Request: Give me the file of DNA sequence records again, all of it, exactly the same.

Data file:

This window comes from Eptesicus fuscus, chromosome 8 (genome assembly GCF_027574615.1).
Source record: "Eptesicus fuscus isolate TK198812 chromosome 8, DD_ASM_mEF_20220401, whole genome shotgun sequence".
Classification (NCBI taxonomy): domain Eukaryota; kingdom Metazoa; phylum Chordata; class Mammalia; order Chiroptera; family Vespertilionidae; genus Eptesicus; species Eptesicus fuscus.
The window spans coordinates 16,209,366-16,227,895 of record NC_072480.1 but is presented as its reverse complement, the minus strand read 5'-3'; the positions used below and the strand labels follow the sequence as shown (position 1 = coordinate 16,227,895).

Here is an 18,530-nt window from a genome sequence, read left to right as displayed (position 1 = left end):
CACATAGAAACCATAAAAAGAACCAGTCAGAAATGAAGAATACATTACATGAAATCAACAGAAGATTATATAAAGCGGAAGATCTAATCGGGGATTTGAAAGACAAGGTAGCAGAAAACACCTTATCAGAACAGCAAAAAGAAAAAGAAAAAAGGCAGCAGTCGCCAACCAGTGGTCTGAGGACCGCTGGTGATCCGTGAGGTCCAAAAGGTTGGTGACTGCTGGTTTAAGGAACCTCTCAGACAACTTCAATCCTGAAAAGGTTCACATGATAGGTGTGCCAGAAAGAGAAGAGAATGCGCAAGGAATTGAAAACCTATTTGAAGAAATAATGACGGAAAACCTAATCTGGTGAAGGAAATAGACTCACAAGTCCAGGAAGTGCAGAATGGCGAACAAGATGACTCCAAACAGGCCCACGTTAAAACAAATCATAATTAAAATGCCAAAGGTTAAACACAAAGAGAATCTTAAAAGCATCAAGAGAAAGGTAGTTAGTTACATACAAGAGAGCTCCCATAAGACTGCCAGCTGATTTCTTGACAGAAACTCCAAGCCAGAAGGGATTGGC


This window comes from Eptesicus fuscus, chromosome 8 (genome assembly GCF_027574615.1).
Source record: "Eptesicus fuscus isolate TK198812 chromosome 8, DD_ASM_mEF_20220401, whole genome shotgun sequence".
Classification (NCBI taxonomy): domain Eukaryota; kingdom Metazoa; phylum Chordata; class Mammalia; order Chiroptera; family Vespertilionidae; genus Eptesicus; species Eptesicus fuscus.
The window spans coordinates 16,209,366-16,227,895 of record NC_072480.1 but is presented as its reverse complement, the minus strand read 5'-3'; the positions used below and the strand labels follow the sequence as shown (position 1 = coordinate 16,227,895).

Here is an 18,530-nt window from a genome sequence, read left to right as displayed (position 1 = left end):
CACATAGAAACCATAAAAAGAACCAGTCAGAAATGAAGAATACATTACATGAAATCAACAGAAGATTATATAAAGCGGAAGATCTAATCGGGGATTTGAAAGACAAGGTAGCAGAAAACACCTTATCAGAACAGCAAAAAGAAAAAGAAAAAAGGCAGCAGTCGCCAACCAGTGGTCTGAGGACCGCTGGTGATCCGTGAGGTCCAAAAGGTTGGTGACTGCTGGTTTAAGGAACCTCTCAGACAACTTCAATCCTGAAAAGGTTCACATGATAGGTGTGCCAGAAAGAGAAGAGAATGCGCAAGGAATTGAAAACCTATTTGAAGAAATAATGACGGAAAACCTAATCTGGTGAAGGAAATAGACTCACAAGTCCAGGAAGTGCAGAATGGCGAACAAGATGACTCCAAACAGGCCCACGTTAAAACAAATCATAATTAAAATGCCAAAGGTTAAACACAAAGAGAATCTTAAAAGCATCAAGAGAAAGGTAGTTAGTTACATACAAGAGAGCTCCCATAAGACTGCCAGCTGATTTCTTGACAGAAACTCCAAGCCAGAAGGGATTGGC